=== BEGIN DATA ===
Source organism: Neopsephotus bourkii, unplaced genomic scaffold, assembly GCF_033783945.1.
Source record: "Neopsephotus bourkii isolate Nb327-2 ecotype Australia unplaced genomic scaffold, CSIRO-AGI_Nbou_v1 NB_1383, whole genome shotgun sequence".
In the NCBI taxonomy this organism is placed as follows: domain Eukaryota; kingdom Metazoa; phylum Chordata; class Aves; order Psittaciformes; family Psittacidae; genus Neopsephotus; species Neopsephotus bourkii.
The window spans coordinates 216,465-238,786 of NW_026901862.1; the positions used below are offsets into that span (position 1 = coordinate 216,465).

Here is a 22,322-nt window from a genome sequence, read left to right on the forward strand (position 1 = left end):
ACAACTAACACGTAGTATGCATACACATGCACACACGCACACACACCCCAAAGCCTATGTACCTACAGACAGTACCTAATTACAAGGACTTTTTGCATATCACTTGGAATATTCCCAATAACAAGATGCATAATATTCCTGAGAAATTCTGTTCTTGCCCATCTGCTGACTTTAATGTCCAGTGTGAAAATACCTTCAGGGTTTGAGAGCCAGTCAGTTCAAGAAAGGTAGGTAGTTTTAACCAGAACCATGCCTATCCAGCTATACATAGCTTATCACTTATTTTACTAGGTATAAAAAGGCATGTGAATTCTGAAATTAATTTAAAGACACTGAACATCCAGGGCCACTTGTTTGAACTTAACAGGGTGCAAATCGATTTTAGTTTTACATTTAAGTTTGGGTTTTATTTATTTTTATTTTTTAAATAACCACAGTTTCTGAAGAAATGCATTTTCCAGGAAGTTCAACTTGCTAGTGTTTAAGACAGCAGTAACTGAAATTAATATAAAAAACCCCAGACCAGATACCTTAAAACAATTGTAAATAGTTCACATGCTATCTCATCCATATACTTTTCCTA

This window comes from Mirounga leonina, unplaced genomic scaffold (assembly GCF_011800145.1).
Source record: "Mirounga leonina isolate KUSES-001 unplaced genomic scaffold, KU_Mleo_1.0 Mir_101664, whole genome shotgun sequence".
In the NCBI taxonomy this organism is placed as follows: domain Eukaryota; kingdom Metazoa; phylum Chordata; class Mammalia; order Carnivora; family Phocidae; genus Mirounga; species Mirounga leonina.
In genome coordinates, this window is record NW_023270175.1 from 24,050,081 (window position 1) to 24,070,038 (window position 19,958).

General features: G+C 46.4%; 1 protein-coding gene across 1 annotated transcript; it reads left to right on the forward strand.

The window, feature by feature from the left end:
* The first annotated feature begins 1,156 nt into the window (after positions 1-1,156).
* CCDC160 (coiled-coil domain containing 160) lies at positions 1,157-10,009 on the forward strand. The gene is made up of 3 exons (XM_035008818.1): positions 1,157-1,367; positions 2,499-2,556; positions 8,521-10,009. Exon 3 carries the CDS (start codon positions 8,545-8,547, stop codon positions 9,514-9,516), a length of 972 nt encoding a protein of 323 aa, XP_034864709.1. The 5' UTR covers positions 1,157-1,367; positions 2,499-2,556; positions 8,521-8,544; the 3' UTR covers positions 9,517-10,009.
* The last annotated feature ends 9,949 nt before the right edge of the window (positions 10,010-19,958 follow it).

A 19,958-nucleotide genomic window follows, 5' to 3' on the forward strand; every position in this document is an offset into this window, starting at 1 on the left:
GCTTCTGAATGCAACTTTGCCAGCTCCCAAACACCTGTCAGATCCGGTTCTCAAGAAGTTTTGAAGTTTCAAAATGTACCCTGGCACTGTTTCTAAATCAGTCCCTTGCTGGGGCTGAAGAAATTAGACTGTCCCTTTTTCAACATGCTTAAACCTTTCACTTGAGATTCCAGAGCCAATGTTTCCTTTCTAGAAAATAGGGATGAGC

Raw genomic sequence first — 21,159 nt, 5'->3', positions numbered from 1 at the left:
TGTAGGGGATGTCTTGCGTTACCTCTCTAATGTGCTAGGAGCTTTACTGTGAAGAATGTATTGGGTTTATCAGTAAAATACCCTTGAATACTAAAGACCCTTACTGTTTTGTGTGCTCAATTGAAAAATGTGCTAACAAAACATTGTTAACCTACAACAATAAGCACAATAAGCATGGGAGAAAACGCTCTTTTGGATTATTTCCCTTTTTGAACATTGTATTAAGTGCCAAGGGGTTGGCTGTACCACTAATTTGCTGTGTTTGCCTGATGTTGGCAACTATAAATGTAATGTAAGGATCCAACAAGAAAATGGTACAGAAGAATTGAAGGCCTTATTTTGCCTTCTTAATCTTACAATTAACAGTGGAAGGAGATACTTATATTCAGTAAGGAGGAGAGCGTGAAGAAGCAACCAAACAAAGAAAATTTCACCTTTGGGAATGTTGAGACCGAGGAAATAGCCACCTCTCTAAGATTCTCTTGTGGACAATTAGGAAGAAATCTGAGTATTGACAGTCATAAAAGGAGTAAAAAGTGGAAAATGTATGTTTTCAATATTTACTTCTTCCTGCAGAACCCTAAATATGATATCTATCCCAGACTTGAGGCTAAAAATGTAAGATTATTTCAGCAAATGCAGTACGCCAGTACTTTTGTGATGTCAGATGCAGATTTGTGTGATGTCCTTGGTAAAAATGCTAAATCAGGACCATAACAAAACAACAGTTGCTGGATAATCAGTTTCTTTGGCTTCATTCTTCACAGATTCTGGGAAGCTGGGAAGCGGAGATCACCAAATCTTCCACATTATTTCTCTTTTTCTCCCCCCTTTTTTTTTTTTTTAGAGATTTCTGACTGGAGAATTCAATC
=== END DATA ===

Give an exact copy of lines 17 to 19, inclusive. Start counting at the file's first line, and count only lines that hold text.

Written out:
GCTTCTGAATGCAACTTTGCCAGCTCCCAAACACCTGTCAGATCCGGTTCTCAAGAAGTTTTGAAGTTTCAAAATGTACCCTGGCACTGTTTCTAAATCAGTCCCTTGCTGGGGCTGAAGAAATTAGACTGTCCCTTTTTCAACATGCTTAAACCTTTCACTTGAGATTCCAGAGCCAATGTTTCCTTTCTAGAAAATAGGGATGAGC

Raw genomic sequence first — 21,159 nt, 5'->3', positions numbered from 1 at the left:
TGTAGGGGATGTCTTGCGTTACCTCTCTAATGTGCTAGGAGCTTTACTGTGAAGAATGTATTGGGTTTATCAGTAAAATACCCTTGAATACTAAAGACCCTTACTGTTTTGTGTGCTCAATTGAAAAATGTGCTAACAAAACATTGTTAACCTACAACAATAAGCACAATAAGCATGGGAGAAAACGCTCTTTTGGATTATTTCCCTTTTTGAACATTGTATTAAGTGCCAAGGGGTTGGCTGTACCACTAATTTGCTGTGTTTGCCTGATGTTGGCAACTATAAATGTAATGTAAGGATCCAACAAGAAAATGGTACAGAAGAATTGAAGGCCTTATTTTGCCTTCTTAATCTTACAATTAACAGTGGAAGGAGATACTTATATTCAGTAAGGAGGAGAGCGTGAAGAAGCAACCAAACAAAGAAAATTTCACCTTTGGGAATGTTGAGACCGAGGAAATAGCCACCTCTCTAAGATTCTCTTGTGGACAATTAGGAAGAAATCTGAGTATTGACAGTCATAAAAGGAGTAAAAAGTGGAAAATGTATGTTTTCAATATTTACTTCTTCCTGCAGAACCCTAAATATGATATCTATCCCAGACTTGAGGCTAAAAATGTAAGATTATTTCAGCAAATGCAGTACGCCAGTACTTTTGTGATGTCAGATGCAGATTTGTGTGATGTCCTTGGTAAAAATGCTAAATCAGGACCATAACAAAACAACAGTTGCTGGATAATCAGTTTCTTTGGCTTCATTCTTCACAGATTCTGGGAAGCTGGGAAGCGGAGATCACCAAATCTTCCACATTATTTCTCTTTTTCTCCCCCCTTTTTTTTTTTTTTAGAGATTTCTGACTGGAGAATTCAATC